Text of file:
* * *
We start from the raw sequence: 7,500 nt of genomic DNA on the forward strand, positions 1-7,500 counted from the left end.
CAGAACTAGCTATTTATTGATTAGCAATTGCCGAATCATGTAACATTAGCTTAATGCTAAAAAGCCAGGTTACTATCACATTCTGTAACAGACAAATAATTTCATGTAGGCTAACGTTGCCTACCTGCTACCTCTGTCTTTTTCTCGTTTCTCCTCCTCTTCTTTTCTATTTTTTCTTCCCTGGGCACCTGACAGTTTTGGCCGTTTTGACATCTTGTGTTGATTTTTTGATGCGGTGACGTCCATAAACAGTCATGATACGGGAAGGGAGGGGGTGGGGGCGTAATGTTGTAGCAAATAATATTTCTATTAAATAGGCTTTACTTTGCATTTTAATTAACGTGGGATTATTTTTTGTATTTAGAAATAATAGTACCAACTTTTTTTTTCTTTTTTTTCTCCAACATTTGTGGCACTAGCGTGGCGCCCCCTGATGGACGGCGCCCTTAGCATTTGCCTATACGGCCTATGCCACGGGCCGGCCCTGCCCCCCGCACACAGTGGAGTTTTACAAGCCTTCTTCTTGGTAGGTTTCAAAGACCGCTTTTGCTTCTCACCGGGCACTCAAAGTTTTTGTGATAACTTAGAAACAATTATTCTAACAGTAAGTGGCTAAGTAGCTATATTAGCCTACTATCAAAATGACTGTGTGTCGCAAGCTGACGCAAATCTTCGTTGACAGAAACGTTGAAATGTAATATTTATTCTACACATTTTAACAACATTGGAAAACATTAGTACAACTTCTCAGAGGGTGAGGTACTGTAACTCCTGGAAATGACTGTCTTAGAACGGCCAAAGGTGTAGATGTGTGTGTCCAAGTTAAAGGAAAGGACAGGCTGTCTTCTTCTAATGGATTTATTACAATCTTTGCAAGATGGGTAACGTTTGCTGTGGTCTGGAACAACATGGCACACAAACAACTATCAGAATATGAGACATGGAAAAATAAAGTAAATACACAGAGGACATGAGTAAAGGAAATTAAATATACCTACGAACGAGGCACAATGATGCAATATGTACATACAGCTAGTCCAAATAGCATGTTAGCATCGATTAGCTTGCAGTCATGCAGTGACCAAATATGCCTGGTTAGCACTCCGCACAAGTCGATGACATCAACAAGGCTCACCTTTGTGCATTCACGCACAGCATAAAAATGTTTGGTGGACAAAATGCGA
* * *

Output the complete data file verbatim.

We start from the raw sequence: 7,500 nt of genomic DNA on the forward strand, positions 1-7,500 counted from the left end.
CAGAACTAGCTATTTATTGATTAGCAATTGCCGAATCATGTAACATTAGCTTAATGCTAAAAAGCCAGGTTACTATCACATTCTGTAACAGACAAATAATTTCATGTAGGCTAACGTTGCCTACCTGCTACCTCTGTCTTTTTCTCGTTTCTCCTCCTCTTCTTTTCTATTTTTTCTTCCCTGGGCACCTGACAGTTTTGGCCGTTTTGACATCTTGTGTTGATTTTTTGATGCGGTGACGTCCATAAACAGTCATGATACGGGAAGGGAGGGGGTGGGGGCGTAATGTTGTAGCAAATAATATTTCTATTAAATAGGCTTTACTTTGCATTTTAATTAACGTGGGATTATTTTTTGTATTTAGAAATAATAGTACCAACTTTTTTTTTCTTTTTTTTCTCCAACATTTGTGGCACTAGCGTGGCGCCCCCTGATGGACGGCGCCCTTAGCATTTGCCTATACGGCCTATGCCACGGGCCGGCCCTGCCCCCCGCACACAGTGGAGTTTTACAAGCCTTCTTCTTGGTAGGTTTCAAAGACCGCTTTTGCTTCTCACCGGGCACTCAAAGTTTTTGTGATAACTTAGAAACAATTATTCTAACAGTAAGTGGCTAAGTAGCTATATTAGCCTACTATCAAAATGACTGTGTGTCGCAAGCTGACGCAAATCTTCGTTGACAGAAACGTTGAAATGTAATATTTATTCTACACATTTTAACAACATTGGAAAACATTAGTACAACTTCTCAGAGGGTGAGGTACTGTAACTCCTGGAAATGACTGTCTTAGAACGGCCAAAGGTGTAGATGTGTGTGTCCAAGTTAAAGGAAAGGACAGGCTGTCTTCTTCTAATGGATTTATTACAATCTTTGCAAGATGGGTAACGTTTGCTGTGGTCTGGAACAACATGGCACACAAACAACTATCAGAATATGAGACATGGAAAAATAAAGTAAATACACAGAGGACATGAGTAAAGGAAATTAAATATACCTACGAACGAGGCACAATGATGCAATATGTACATACAGCTAGTCCAAATAGCATGTTAGCATCGATTAGCTTGCAGTCATGCAGTGACCAAATATGCCTGGTTAGCACTCCGCACAAGTCGATGACATCAACAAGGCTCACCTTTGTGCATTCACGCACAGCATAAAAATGTTTGGTGGACAAAATGCGA